I’m all about leopard at the moment too. I just can’t get enough of it. If I could get all of the aforementioned items in leopard I would die happy. I’m very Jayne Mansfield in that way.

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Whose closet do you envy and why?

Dita of course! She has gasp-worthy items from burlesque performer Gypsy Rose Lee and the most extravagant custom costumes and true vintage collection.

Also the aforementioned Jayne Mansfield. I adore her racy, bad girl 50s style full of wiggle dresses and fur trim.

Violet Chachki the drag queen! She is just killing me with her choices lately. Her aesthetic is really 40s and 50s with a high fashion twist and plenty of sequins of course.

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Dita Von Teese

There is a gorgeous Instagram pinup I follow called Miss Lark Bahar who is Elizabeth Taylor reincarnated. She has the best vintage wardrobe and models her items so beautifully, just nailing the vintage poses perfectly. Every detail is era perfect and just to die for.

Who are some of your style icons and influences?

All the classic old Hollywood like Betty Grable, Jayne Mansfield, Marilyn Monroe and Elizabeth Taylor. But I also love Brigitte Bardot, Lucille Ball, Dolly Parton, Betty Brosmer and characters like Elly-Mae from the Beverley Hillbillies or burlesque performers like Lillian St. Cyr and Josephine Baker.

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Can you remember the first vintage piece you bought? What was it?

I actually can’t. Vintage has just been such a huge part of my life,  I never actually had a significant first purchase moment. My mother even used to put me in Victorian dresses as a child, so my vintage palette was being trained and refined from day dot. I probably came out of the womb wearing a 40s sailor dress with a bow in my hair!

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How do members of the public react to your getups?

Very positively. When I entered Miss Pinup I ended up on the telly for basically being Wellington City Council’s sassiest dresser, which is where I worked at the time. The next morning, a nice lady who had seen me on TV came to my work and left a boa feather and some other vintage items because she thought I’d appreciate them! She was a complete stranger but wanted me to have them ‘so I could do them justice’ she said.

I get called Marilyn a lot which is fine with me. Sometimes when I am dressed very burlessquey I get unwanted male attention on the street, but I always stop, turn around and out sass them as a response. They never really expect to be challenged by so feel rather affronted when I do. The performer in me is never afraid to raise my voice and cause a scene on a busy street to make an example out of rude and entitled men.

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A lot of women come up to me and say that they admire my confidence and the way I put outfits together which is really sweet. They often go on to say they could never pull off ‘x, y or z’ , or they don’t have the right occasion to dress up etc – to which I say ‘why the hell not?’ and ‘life is occasion enough!’.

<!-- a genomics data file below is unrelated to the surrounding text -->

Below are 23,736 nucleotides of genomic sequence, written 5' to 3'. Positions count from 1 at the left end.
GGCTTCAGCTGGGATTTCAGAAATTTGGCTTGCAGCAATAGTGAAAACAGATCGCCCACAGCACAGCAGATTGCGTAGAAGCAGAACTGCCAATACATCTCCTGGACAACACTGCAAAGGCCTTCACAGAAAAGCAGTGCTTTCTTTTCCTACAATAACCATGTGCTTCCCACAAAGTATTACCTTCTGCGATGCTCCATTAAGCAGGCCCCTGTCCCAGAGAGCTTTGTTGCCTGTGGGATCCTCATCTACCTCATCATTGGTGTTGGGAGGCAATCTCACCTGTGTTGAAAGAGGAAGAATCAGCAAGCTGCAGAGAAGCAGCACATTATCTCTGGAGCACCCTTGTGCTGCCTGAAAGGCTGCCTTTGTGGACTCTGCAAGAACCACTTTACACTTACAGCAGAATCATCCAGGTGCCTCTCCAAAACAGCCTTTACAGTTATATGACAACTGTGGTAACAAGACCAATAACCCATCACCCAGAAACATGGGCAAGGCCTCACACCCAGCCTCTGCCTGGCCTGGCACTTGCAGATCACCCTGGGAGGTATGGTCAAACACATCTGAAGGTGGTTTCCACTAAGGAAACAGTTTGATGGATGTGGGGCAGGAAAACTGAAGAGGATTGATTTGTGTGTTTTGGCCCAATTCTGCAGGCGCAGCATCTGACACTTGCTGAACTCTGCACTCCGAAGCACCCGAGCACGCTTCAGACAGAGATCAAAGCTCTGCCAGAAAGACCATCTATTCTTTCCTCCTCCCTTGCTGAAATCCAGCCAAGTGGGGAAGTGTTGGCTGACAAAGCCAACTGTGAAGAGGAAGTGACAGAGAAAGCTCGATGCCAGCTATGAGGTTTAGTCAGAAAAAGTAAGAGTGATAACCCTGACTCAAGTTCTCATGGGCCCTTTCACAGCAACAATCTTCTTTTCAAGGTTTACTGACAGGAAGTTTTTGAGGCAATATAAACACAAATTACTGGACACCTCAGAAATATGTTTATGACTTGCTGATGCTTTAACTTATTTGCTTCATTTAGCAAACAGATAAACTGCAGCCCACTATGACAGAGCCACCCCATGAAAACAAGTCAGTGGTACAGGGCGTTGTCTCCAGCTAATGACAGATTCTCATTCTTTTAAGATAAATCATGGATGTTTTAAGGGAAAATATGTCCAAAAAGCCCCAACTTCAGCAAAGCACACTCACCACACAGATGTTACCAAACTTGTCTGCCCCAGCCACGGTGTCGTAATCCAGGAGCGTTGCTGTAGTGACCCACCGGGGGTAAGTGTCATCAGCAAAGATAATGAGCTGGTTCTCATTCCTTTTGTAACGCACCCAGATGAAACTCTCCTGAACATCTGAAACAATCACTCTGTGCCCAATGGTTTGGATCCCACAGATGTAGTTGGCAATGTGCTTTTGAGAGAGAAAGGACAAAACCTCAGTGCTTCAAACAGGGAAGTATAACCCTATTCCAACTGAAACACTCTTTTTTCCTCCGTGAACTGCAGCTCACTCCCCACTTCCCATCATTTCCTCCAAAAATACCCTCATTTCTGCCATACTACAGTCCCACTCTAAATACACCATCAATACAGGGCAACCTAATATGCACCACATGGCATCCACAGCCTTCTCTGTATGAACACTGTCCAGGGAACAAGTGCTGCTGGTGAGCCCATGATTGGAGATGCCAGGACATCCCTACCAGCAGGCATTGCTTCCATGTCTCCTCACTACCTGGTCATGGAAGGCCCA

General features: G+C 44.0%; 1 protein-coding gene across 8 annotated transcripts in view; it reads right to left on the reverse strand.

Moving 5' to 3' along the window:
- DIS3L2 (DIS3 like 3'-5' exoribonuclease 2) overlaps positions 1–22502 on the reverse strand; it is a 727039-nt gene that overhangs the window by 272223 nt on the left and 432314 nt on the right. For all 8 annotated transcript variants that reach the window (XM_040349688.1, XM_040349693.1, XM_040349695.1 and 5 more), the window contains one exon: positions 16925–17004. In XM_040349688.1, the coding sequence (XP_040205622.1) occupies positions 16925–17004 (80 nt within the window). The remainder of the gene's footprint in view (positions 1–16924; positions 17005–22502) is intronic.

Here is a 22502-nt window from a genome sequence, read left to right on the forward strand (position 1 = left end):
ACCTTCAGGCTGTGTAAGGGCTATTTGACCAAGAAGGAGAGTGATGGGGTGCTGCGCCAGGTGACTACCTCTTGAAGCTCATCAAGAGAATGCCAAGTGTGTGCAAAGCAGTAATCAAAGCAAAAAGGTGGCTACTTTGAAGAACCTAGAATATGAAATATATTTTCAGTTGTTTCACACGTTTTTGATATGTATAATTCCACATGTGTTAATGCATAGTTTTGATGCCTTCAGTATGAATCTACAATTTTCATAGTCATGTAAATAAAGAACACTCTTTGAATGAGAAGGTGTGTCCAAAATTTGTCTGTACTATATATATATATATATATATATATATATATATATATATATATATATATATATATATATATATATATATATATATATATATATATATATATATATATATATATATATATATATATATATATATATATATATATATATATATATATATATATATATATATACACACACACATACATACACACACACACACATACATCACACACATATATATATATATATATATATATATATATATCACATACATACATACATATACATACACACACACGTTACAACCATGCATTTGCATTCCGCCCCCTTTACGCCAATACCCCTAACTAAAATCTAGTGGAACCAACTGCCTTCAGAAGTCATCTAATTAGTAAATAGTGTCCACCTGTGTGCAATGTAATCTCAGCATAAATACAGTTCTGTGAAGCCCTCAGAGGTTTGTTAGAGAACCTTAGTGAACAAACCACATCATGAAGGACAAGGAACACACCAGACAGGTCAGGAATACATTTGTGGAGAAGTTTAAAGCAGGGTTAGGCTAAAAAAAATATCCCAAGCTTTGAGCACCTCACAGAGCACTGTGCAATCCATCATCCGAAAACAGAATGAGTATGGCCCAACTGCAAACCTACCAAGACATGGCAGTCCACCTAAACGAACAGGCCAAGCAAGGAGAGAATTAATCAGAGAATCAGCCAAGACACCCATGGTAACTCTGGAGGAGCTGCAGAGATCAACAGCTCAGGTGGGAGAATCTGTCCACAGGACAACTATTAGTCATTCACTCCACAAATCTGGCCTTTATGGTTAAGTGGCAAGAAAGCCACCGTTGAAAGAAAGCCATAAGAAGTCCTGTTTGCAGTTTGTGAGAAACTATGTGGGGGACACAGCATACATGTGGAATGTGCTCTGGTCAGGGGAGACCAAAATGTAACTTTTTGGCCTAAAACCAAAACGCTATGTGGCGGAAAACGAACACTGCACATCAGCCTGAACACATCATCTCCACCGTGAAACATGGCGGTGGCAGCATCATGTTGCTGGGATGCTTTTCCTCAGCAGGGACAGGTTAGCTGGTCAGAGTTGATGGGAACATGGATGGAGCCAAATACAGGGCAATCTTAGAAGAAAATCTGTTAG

Style requires attitude but attitude can also comes from having a strong sense of self through style. They are inextricably linked. I appreciate any person who makes bold choices, whether they are vintage or not. I enjoy seeing people having fun, taking risks and making statements. Your outfit should say ‘helllooooo world! This is me’. 

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Do you wear vintage to work as well? What do you do and how is your style received in the workplace?

I absolutely do. I’ve been really lucky with my workplaces all totally accepting and in fact encouraging of how I dress.

I tend to stick with more classic silhouettes for workwear but offset that with bold colours and lots of accessories. For example, I will often go with a 1940s vibe, like a pencil skirt and a cardigan in winter so I’m very covered, but the pencil skirt will be hot pink and the cardigan will be mint green. I will then add a beret or a neck tie for added flare.

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To me, my workwear is ‘casual’ by my standards, but to others it is dressed up. I think people appreciate it when someone has put in a bit of effort to create a cohesive outfit from hat to shoes. It shows thought and creativity.

We are lucky in NZ because we have a more casual approach to work wear in general, so you can’t really get it too wrong unless you turn up in flip flops and a bikini top. Because I’m an extrovert/show off, this drive away from formality in the workplace actually makes me want to dress up more and stand out against the grain.

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Does your vintage obsession extend into other areas too such as home decor, car, accessories and other collections?

Not yet….but I I’m making mental notes for things I’d like to collect for the future. Because I’m a big horse lover, I can certainly see myself collecting vintage equestrian items like stock pins, dressage top hats and jackets, paintings of aristocracy out in the hunting field and anything else horse related. I am just obsessed with all things equestrian. I have jodhpurs that I wear to work sometimes.

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Anything that you’d never be caught dead wearing?

I’m pretty much game for anything these days. Especially as a performer! I’ve even dressed up as Bryan from the Backstreet Boys for an act so I’m willing to go great lengths for comedic effect.

But for everyday life, you’d never see me wearing anything of the overly casual ‘normcore’ variety. Anything from the 90s or early 2000s that reminds me of my teen years just makes me shudder.